n Example: Let A denote a random variable which denotes the outcome of a die roll. Find E A . Assume a fair die. then P A = i = p i = 1 6 , E A = 1 1 6 + 2 1 6 + 3 1 6 + 41 1 E A = 6 i. 6 + 51 6 + 61 6 (39) i = 3.5 i=1 [Note: The term “expected value” can be misleading, since the expected value of a random variable may not even be a possible value for the random variable itself.] Example: You shake two 6sided dice. What is the expected value of the lower of the two numbers ( A )? P A = 6 = P D 1 = 6 P D 2 = 6 = 1 36 P A = 5 = P D1 = 5 P D2 = 5 + P D1 = 5 P D2 = 6 + P D1 = 6 P D2 = 5 P A = 5 = 3 36 Similarly, P A=i = 7–i + 6–i 36 = 13 – 2i 36 Therefore, i=1 B. Expected value for a continuous random variable The expected value for a continuous random variable is given by, E X =
– xp x dx 5 ÷ ¢ US V W X QRP T ÷ E A = i 13 – 2i 91  =  = 2.52778 36 36 6 Deﬁne two random variables D 1 and D 2 , which deﬁne the outcome of the die roll of dice 1 and 2. &ü % @$ ÿ #@ "ÿ !@ ü ÷ BAÏ @ ü @ ÿ ÷ 9 86Ï ÿ 5 4Ï 2 37 I GÏ @ ü @© ÿ ÷ Ï ¥ ÿ £¤¢ 6 (40) (41) (42) (43) (44) (45) (46) è n é ç Ò Figure 2 Ý = 0 = 1 0 p Þßp à = 0 0 ˜ p ¡ÿ ý þ ü ú û Ïð ï ÑÓ ø ù ÷ õ ö íì î#¨ ë ê á å æ äºã wæ Ï â £
)÷ (ü @ ü ¨@ §ÿ FÏ H
ó ô ÛÜ p ÖÙ 1 òéñ E C ¤DÇ Ú ÕØ ¦@ @ '@ 0@ i ã Ô× 0 0 = 10 01 (37) (38)
Ð ¦ Probability & Statistics Refresher Example: E X for the Normal distribution is C. Variance and standard deviation The variance V X of a random variable X is deﬁned by, V X = E X–
2 where = E X . The standard deviation V X of a random variable X is deﬁned by, = Because of (48), we often denote V X = Example: The variance of the Normal distribution is D. Covariance of two random variables The covariance of two random variables X Y is deﬁned by, Cov X Y = E X –
x x Y– y where = E X and Cov X Y = 0 i j i = E Xi – i Xj – j where tion. is the ith element of the vector, and X i is the ith random variable in the joint Normal distribu Consider, for example, the two plots below.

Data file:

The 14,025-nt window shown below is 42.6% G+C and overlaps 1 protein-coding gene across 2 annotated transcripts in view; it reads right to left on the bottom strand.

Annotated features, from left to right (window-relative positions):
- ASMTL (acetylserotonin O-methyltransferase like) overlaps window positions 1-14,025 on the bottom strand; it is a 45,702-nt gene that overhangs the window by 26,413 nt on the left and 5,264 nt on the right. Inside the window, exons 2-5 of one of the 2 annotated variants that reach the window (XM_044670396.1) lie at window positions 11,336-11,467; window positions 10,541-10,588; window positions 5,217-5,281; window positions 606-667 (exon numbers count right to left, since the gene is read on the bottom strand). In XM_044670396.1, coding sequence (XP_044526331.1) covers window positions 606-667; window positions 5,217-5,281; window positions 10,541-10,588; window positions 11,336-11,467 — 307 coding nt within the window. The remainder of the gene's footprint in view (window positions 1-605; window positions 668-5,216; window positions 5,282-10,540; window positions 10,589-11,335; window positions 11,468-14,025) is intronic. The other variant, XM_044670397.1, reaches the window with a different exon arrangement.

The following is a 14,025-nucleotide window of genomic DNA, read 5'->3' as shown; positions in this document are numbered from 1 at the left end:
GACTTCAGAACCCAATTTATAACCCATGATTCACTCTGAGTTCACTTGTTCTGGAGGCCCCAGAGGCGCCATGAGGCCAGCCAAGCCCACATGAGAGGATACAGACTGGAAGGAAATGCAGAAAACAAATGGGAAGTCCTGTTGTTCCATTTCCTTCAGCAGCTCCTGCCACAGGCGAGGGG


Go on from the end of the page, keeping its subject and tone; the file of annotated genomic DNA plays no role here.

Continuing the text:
3 3 2 2 1 1 1 2 3 2 1 0 1 2 3 3 2 E. Properties of the expected value operator • The expected value of a function g X is given by, E g X = g x px (discrete random variable) x 6 ÷ Figure 3 = 10 01 4 =  1 1 2 3 1 2 1 ¥ £ ¢ ¡ U¤¨ U ¦ p 3 p 0 = 0 0 ˜ 0 1 2 3 1 0 1 2 3 Example: The matrix in the multivariate Normal distribution is the covariance matrix. The i j element i j of the covariance matrix is given by, y = E Y . If X and Y are independent, then, o mlÏ n ô Ï 2. 2. û p b R
w û w Ï v } ~ û  z { Ç xyw q u str p k p j h i fge 4 d R w 4 Ç Ry x v t guÇ s w r p h i q fge dRc Y ã a ` RDÇ ô
£ ¤ § . (47) (48) (49) (50) (51) (52) Probability & Statistics Refresher E g X • Linearity: Let a b be constants and let X Y be random variables. Then, E af X + bg Y = aE f X + bE g Y F. Central limit theorem Consider a set of independent, identically distributed random variables X 1 X 2 X n governed by an arbitrary probability distribution with mean and ﬁnite variance 2 . Also, deﬁne the sample mean, Xn Then, as n mean and standard deviation n This theorem often justiﬁes the use of the Normal distribution in real life for large n . 7 , the distribution governing X n approaches a Normal distribution with, £ £ Î Ë Ì£ £ Ê 1 n Xi i=1 n & û ÆÅ û Å û Å Ä
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â (55) (56) (57) ...
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This note was uploaded on 12/08/2010 for the course COMPUTER E 1 taught by Professor Khalil during the Spring '10 term at Bronx High School of Science.
 Spring '10